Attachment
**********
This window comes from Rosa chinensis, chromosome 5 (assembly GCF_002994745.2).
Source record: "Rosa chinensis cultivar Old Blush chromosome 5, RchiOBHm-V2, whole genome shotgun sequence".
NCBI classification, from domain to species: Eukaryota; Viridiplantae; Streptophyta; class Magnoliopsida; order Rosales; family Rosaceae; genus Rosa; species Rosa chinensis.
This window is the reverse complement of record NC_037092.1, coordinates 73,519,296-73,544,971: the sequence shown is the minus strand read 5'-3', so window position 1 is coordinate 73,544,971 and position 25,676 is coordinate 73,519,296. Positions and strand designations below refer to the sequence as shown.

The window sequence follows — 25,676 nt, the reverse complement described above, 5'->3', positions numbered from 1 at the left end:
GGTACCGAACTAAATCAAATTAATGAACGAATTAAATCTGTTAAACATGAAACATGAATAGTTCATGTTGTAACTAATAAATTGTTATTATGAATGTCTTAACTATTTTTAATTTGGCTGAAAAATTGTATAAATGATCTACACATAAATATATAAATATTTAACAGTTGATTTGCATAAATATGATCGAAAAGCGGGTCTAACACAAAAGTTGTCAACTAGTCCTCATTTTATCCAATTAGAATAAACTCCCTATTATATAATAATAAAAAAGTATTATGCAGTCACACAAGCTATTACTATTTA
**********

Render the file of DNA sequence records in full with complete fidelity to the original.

This window comes from Rosa chinensis, chromosome 5 (assembly GCF_002994745.2).
Source record: "Rosa chinensis cultivar Old Blush chromosome 5, RchiOBHm-V2, whole genome shotgun sequence".
NCBI classification, from domain to species: Eukaryota; Viridiplantae; Streptophyta; class Magnoliopsida; order Rosales; family Rosaceae; genus Rosa; species Rosa chinensis.
This window is the reverse complement of record NC_037092.1, coordinates 73,519,296-73,544,971: the sequence shown is the minus strand read 5'-3', so window position 1 is coordinate 73,544,971 and position 25,676 is coordinate 73,519,296. Positions and strand designations below refer to the sequence as shown.

The window sequence follows — 25,676 nt, the reverse complement described above, 5'->3', positions numbered from 1 at the left end:
GGTACCGAACTAAATCAAATTAATGAACGAATTAAATCTGTTAAACATGAAACATGAATAGTTCATGTTGTAACTAATAAATTGTTATTATGAATGTCTTAACTATTTTTAATTTGGCTGAAAAATTGTATAAATGATCTACACATAAATATATAAATATTTAACAGTTGATTTGCATAAATATGATCGAAAAGCGGGTCTAACACAAAAGTTGTCAACTAGTCCTCATTTTATCCAATTAGAATAAACTCCCTATTATATAATAATAAAAAAGTATTATGCAGTCACACAAGCTATTACTATTTA